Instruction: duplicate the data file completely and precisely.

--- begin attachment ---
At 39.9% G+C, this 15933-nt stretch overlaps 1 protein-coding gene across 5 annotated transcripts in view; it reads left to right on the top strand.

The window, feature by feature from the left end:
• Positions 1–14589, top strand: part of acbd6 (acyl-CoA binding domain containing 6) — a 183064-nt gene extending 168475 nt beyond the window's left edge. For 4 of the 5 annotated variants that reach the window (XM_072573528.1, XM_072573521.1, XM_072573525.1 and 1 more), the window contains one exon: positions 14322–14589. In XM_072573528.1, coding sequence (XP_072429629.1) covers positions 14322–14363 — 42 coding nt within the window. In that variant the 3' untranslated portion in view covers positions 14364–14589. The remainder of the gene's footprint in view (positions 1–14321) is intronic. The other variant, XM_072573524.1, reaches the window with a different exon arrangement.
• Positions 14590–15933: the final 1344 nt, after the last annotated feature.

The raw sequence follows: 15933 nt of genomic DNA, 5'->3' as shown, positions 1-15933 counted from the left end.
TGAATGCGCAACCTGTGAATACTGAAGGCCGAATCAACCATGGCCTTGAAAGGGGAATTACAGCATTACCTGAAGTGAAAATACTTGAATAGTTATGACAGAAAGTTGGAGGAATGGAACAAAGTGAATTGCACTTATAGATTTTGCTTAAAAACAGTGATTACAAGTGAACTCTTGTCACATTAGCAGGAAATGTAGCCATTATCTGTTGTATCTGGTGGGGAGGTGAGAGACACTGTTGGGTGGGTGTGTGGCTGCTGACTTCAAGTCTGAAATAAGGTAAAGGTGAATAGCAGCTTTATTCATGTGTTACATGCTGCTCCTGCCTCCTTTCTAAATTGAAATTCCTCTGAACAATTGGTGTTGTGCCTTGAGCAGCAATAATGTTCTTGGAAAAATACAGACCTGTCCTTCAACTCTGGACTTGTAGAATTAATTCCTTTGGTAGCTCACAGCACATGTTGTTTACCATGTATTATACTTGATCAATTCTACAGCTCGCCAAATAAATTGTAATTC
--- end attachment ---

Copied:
At 39.9% G+C, this 15933-nt stretch overlaps 1 protein-coding gene across 5 annotated transcripts in view; it reads left to right on the top strand.

The window, feature by feature from the left end:
• Positions 1–14589, top strand: part of acbd6 (acyl-CoA binding domain containing 6) — a 183064-nt gene extending 168475 nt beyond the window's left edge. For 4 of the 5 annotated variants that reach the window (XM_072573528.1, XM_072573521.1, XM_072573525.1 and 1 more), the window contains one exon: positions 14322–14589. In XM_072573528.1, coding sequence (XP_072429629.1) covers positions 14322–14363 — 42 coding nt within the window. In that variant the 3' untranslated portion in view covers positions 14364–14589. The remainder of the gene's footprint in view (positions 1–14321) is intronic. The other variant, XM_072573524.1, reaches the window with a different exon arrangement.
• Positions 14590–15933: the final 1344 nt, after the last annotated feature.

The raw sequence follows: 15933 nt of genomic DNA, 5'->3' as shown, positions 1-15933 counted from the left end.
TGAATGCGCAACCTGTGAATACTGAAGGCCGAATCAACCATGGCCTTGAAAGGGGAATTACAGCATTACCTGAAGTGAAAATACTTGAATAGTTATGACAGAAAGTTGGAGGAATGGAACAAAGTGAATTGCACTTATAGATTTTGCTTAAAAACAGTGATTACAAGTGAACTCTTGTCACATTAGCAGGAAATGTAGCCATTATCTGTTGTATCTGGTGGGGAGGTGAGAGACACTGTTGGGTGGGTGTGTGGCTGCTGACTTCAAGTCTGAAATAAGGTAAAGGTGAATAGCAGCTTTATTCATGTGTTACATGCTGCTCCTGCCTCCTTTCTAAATTGAAATTCCTCTGAACAATTGGTGTTGTGCCTTGAGCAGCAATAATGTTCTTGGAAAAATACAGACCTGTCCTTCAACTCTGGACTTGTAGAATTAATTCCTTTGGTAGCTCACAGCACATGTTGTTTACCATGTATTATACTTGATCAATTCTACAGCTCGCCAAATAAATTGTAATTC